Advice from Yamaha Master Educator Kevin Sedatole

The Importance of Subdivision

In the last five years of my teaching, I have emphasized the importance of subdivision for performers. I have told my students to place themselves in the subdivided beat that they need to be in before they begin playing. That usually means one rhythmic denomination smaller than the one they're actually performing.

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817 Hits

Advice from Yamaha Master Educator Michael Haithcock

Time as Money   

Early in my professional life, I struggled with how to balance all the demands of my job and my family, including two small children, not to mention my personal interests and growth. There never seemed to be enough hours in the day. A valuable mentor, with whom I consulted on many topics, told me to look at time as money. This concept is common in the business world of productivity but not so much in the arts. He taught me to put a dollar value on every hour and then to track how I spent each hour.

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95 Hits

Advice from Yamaha Master Educator Douglas Droste

Technique vs. Emotion  

Early in my conducting career and marriage, my wife, Amanda, and I were talking to one of my colleagues about a major orchestral work. He was going on and on about the conducting technique required to lead such a work.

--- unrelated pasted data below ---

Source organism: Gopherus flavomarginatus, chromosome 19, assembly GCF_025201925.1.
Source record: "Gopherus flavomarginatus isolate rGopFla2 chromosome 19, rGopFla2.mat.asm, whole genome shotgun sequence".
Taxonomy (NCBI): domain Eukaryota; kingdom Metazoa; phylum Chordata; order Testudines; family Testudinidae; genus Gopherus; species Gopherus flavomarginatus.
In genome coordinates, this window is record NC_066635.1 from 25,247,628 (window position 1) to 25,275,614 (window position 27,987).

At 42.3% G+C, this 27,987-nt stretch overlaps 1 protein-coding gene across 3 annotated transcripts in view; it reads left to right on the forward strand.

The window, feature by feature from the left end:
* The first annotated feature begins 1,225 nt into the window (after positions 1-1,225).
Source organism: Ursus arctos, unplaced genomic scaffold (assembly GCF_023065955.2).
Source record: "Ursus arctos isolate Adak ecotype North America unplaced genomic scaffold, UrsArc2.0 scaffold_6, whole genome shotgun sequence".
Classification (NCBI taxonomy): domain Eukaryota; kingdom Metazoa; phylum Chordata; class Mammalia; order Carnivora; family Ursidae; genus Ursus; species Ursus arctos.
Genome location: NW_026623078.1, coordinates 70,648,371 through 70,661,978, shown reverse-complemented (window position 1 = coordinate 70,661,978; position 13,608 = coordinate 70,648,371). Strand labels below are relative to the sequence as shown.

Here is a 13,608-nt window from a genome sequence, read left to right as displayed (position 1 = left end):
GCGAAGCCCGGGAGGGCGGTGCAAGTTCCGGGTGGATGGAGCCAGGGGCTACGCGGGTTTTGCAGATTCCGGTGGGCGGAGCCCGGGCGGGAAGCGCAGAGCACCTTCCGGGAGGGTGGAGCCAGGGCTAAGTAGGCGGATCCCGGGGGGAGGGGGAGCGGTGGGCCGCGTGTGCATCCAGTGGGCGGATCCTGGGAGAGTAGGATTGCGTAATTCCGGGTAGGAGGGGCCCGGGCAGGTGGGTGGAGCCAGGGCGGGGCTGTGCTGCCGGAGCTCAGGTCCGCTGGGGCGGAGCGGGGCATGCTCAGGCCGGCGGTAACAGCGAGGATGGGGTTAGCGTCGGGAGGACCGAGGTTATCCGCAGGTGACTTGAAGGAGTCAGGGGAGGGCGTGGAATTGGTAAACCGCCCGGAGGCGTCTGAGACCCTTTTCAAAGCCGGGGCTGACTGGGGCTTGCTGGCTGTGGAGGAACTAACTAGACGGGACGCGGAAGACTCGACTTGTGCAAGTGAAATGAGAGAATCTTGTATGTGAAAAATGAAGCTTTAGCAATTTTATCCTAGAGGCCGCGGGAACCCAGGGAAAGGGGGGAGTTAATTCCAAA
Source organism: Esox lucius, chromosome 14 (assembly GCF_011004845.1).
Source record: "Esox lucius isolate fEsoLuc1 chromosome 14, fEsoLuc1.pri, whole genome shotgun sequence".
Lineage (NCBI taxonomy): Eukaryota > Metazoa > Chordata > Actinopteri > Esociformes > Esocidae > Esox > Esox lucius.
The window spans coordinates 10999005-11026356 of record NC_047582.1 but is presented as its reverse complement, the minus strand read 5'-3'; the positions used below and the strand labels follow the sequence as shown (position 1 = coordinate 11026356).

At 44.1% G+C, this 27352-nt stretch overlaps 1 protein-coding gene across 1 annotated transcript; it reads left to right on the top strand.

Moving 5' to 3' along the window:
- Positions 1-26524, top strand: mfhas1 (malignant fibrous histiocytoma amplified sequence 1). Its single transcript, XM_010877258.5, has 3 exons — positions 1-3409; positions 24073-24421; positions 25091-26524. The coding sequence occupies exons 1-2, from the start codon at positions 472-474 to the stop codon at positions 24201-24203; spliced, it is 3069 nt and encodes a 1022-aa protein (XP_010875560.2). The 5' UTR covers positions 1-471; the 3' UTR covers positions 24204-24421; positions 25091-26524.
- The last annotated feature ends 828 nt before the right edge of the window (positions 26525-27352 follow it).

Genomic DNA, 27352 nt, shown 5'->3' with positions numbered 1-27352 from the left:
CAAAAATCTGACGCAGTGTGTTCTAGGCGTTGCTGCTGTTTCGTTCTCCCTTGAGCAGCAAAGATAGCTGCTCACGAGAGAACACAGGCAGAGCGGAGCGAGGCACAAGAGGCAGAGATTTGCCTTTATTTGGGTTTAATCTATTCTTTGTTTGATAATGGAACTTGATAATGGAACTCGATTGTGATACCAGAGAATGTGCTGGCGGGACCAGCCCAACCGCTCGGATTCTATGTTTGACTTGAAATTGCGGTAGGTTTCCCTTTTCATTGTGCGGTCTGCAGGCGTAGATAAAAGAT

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  787 Hits
787 Hits

Advice from Yamaha Master Educator Cheryl Floyd

Don't Be Afraid to Ask

I was teaching general music at a private middle school in Tampa, Florida. Shortly after I was hired, the headmaster informed me that it was traditional for the 8th grade class to do a musical in the spring. The musical that year would be "Damn Yankees" because the youngest son of George Steinbrenner, the owner of the New York Yankees, was in the 8th grade class.

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878 Hits

Advice from Yamaha Master Educator Kevin Ford

Begin with a Question  

What has led to the greatest growth in my students and in my teaching was developing the mindset of a conceptual teacher. As a young educator, I provided entirely too much information to my student performers. 

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1085 Hits

Advice from Yamaha Master Educator Dr. Rodney Dorsey

Positive Working Relationships  

One of the most important lessons I've learned during my career is the significance of positive working relationships. 

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1331 Hits

Music Education in Japan

As educators, we can always glean new insights from the teaching practices in other countries. Japanese schools, for example, strive to take excellence in music education to a new level. They emphasize an early appreciation of music, with mandatory classes in elementary school and junior high. 

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1329 Hits